Natural Art: The Photography of Brad Hill

Tree Swallow - First Light of Day

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In the Field

Tree Swallow - First Light of Day. Findlay Creek, BC, Canada. June 28, 2023.

While formally trained in ornithology, I don't think of myself as a bird photographer - I'm a wildlife photographer. But I'm a wildlife photographer who happens to think of wild birds as if I run across an opportunity to capture an interesting photo of a wild bird in good light of course I take advantage of it! And, if you ask me, catching a male Tree Swallow on a snag like this one - right when the first sunbeams of the day are just starting to "kiss" it from the side - is a real good wildlife photo opportunity!

Of course, capturing this image wasn't the result of a random "point and shoot" encounter - this male Tree Swallow is half of a breeding pair that has a nest very close to this snag (located on our acreage in the East Kootenays of BC). I have been following the progress of this breeding pair since early in their nesting cycle, but waited until the second half of the nestling phase before I started photographing them. And, by the time I captured this image I knew at precisely what time the rising sun first struck the snag each morning (0646 on the day of this image). And I knew the precise angle I wanted to shoot the image from to produce just the right side-lighting effect and the dark background tones. some ways it was still a very lucky shot - the bird had to go to snag at exact right time, then it had to pose in a way where light strikes it perfectly from the side, then it had to perch upright enough to allow my DoF to capture ALL of it in sharp focus, and then it had to give me just a great head turn with the right eye contact, yada, yada, yada! But, like with most wildlife shots, it's a "a very lucky shot" where the photographer (yours truly) greatly increased his/her chances of getting the shot. I guess you could say the 1/125s I used to capture this shot took was a VERY long 1/125s (it took several weeks to plan, reconnoiter, and eventually execute)! Yes, wildlife photography eats up a lot of time!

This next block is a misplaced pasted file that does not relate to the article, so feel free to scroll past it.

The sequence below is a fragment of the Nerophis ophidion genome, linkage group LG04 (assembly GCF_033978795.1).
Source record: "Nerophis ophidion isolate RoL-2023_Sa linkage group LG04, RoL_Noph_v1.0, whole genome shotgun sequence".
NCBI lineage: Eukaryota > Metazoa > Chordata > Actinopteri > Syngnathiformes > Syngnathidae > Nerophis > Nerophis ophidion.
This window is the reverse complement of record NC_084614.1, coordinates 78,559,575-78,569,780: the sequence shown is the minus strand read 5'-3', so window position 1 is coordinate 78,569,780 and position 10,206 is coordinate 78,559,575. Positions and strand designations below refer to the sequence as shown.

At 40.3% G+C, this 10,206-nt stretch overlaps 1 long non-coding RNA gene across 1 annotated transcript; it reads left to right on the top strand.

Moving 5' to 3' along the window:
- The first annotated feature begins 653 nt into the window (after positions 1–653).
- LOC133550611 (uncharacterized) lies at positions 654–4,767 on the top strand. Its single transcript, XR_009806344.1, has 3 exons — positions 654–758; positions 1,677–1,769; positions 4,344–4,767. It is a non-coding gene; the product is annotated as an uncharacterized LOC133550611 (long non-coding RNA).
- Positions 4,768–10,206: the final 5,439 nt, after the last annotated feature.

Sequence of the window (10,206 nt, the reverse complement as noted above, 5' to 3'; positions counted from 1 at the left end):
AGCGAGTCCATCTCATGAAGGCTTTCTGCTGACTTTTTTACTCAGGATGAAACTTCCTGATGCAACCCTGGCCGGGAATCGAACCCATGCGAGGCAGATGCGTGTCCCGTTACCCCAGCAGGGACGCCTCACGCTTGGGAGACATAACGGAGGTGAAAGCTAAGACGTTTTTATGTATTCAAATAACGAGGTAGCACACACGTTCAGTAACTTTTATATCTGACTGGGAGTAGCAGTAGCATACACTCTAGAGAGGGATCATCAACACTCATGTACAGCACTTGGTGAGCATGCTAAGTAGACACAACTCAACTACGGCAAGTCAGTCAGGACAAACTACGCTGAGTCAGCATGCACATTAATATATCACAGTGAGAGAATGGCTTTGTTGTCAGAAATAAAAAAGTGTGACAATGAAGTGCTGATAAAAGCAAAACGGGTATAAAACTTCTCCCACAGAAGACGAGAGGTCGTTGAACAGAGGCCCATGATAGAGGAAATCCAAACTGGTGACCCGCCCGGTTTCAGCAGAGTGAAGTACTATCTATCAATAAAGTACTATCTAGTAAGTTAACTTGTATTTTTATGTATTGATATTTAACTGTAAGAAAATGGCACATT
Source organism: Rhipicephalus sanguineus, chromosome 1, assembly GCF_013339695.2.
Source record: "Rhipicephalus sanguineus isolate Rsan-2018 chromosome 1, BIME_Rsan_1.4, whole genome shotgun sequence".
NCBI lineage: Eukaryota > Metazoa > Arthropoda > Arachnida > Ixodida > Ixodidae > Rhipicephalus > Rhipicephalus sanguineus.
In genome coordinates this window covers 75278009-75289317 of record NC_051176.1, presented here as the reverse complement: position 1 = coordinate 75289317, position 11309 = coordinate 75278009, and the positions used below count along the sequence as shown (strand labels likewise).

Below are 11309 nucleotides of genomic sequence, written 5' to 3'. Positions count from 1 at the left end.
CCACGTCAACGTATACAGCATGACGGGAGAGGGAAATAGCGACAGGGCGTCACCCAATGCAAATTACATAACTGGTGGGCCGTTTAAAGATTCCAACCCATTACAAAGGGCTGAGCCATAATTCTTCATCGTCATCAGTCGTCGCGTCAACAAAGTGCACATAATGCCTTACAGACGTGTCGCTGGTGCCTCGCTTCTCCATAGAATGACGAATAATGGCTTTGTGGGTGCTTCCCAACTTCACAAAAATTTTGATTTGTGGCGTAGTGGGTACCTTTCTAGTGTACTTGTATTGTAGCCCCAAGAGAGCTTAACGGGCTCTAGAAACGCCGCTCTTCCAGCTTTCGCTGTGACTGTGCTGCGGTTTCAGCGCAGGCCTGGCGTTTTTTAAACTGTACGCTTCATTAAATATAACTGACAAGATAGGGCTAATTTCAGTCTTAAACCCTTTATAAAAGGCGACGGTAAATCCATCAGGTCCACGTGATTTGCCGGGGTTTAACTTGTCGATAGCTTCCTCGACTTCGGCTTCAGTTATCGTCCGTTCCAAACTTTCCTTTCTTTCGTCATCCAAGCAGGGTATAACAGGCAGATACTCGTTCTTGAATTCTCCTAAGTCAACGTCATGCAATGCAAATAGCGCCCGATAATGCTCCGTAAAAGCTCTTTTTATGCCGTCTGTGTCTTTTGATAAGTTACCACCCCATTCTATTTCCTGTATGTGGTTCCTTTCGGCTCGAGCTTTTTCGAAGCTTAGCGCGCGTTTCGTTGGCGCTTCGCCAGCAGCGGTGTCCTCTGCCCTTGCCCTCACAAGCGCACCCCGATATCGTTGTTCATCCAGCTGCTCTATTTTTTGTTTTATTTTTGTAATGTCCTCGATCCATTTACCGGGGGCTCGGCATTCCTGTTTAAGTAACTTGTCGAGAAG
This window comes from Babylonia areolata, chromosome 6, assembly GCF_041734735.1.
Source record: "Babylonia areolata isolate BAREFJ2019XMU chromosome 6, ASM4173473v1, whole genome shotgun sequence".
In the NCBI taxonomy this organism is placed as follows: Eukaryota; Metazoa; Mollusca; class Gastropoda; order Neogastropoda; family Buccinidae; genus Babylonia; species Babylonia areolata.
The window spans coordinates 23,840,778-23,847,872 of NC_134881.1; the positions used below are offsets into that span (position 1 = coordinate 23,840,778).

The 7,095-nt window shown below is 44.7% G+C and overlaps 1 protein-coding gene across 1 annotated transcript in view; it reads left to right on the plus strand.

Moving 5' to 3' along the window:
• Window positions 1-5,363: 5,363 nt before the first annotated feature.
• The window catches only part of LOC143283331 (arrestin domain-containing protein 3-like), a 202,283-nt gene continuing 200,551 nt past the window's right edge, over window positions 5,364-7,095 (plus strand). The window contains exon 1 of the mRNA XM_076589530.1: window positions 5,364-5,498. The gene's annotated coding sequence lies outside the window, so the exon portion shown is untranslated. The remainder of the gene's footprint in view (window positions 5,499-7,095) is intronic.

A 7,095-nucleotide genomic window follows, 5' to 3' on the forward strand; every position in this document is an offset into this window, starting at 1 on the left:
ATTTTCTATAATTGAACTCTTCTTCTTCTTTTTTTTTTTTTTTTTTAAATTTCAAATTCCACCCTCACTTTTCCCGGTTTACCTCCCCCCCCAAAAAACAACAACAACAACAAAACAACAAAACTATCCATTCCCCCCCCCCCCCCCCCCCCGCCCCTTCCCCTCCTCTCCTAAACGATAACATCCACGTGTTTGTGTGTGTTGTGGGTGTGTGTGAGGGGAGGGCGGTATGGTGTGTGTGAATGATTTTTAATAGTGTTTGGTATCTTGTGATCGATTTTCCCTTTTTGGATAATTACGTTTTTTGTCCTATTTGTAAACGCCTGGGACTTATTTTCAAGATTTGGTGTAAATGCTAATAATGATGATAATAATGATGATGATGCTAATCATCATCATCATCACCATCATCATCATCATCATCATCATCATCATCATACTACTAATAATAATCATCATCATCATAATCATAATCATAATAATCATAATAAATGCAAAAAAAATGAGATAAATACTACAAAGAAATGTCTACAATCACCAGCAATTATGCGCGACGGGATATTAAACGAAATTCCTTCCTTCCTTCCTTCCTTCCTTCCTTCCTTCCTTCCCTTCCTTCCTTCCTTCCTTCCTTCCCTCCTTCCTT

I captured this image with a Nikon Z 9 and a Nikkor Z 800mm f6.3S lens. One of the things I learned early in my testing of this lens is that if you are using it with even reasonably close subjects (be it for portraits of larger animals or shots of small birds like this one) you just have to stop WAY down to have enough DoF to cover your subject. This shot? F13. And I had JUST enough DoF to make this shot work (some post-processing magic was required to extract the detail in the most distal tips of the wings). On a related note...I'm finding with my Z 9 and all my Z lenses - and when using modern raw processing software (including Capture One and DxO PhotoLab) - any diffraction-induced image softening associated with using small apertures is pretty much a non-issue...even at f13.

Here's a larger version (4800 pixel) of this handsome Tree Swallow for your perusal:

Tree Swallow - First Light of Day: Download 4800 pixel image (JPEG: 5.3 MB)